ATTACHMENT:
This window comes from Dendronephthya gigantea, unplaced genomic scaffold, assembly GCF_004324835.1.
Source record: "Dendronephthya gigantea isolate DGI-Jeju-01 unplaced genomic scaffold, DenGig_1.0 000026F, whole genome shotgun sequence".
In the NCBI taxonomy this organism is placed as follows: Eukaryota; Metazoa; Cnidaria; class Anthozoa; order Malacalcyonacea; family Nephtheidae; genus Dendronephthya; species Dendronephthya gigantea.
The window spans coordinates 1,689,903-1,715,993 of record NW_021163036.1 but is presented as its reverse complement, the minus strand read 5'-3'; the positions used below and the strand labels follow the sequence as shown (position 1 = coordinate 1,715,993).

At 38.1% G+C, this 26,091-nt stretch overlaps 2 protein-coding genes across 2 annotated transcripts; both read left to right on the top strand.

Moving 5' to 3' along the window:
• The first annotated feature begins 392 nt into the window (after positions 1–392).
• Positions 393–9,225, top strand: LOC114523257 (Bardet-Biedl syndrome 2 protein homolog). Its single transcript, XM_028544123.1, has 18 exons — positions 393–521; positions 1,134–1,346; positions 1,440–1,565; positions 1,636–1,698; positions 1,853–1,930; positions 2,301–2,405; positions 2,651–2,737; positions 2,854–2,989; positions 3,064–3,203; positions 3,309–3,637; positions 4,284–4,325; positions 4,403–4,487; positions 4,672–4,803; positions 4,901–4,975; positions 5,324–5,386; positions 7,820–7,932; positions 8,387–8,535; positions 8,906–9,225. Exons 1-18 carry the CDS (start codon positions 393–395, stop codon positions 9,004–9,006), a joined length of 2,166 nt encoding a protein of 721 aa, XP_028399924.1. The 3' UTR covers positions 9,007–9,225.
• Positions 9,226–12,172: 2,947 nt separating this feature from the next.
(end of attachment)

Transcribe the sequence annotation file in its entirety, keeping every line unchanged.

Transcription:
This window comes from Dendronephthya gigantea, unplaced genomic scaffold, assembly GCF_004324835.1.
Source record: "Dendronephthya gigantea isolate DGI-Jeju-01 unplaced genomic scaffold, DenGig_1.0 000026F, whole genome shotgun sequence".
In the NCBI taxonomy this organism is placed as follows: Eukaryota; Metazoa; Cnidaria; class Anthozoa; order Malacalcyonacea; family Nephtheidae; genus Dendronephthya; species Dendronephthya gigantea.
The window spans coordinates 1,689,903-1,715,993 of record NW_021163036.1 but is presented as its reverse complement, the minus strand read 5'-3'; the positions used below and the strand labels follow the sequence as shown (position 1 = coordinate 1,715,993).

At 38.1% G+C, this 26,091-nt stretch overlaps 2 protein-coding genes across 2 annotated transcripts; both read left to right on the top strand.

Moving 5' to 3' along the window:
• The first annotated feature begins 392 nt into the window (after positions 1–392).
• Positions 393–9,225, top strand: LOC114523257 (Bardet-Biedl syndrome 2 protein homolog). Its single transcript, XM_028544123.1, has 18 exons — positions 393–521; positions 1,134–1,346; positions 1,440–1,565; positions 1,636–1,698; positions 1,853–1,930; positions 2,301–2,405; positions 2,651–2,737; positions 2,854–2,989; positions 3,064–3,203; positions 3,309–3,637; positions 4,284–4,325; positions 4,403–4,487; positions 4,672–4,803; positions 4,901–4,975; positions 5,324–5,386; positions 7,820–7,932; positions 8,387–8,535; positions 8,906–9,225. Exons 1-18 carry the CDS (start codon positions 393–395, stop codon positions 9,004–9,006), a joined length of 2,166 nt encoding a protein of 721 aa, XP_028399924.1. The 3' UTR covers positions 9,007–9,225.
• Positions 9,226–12,172: 2,947 nt separating this feature from the next.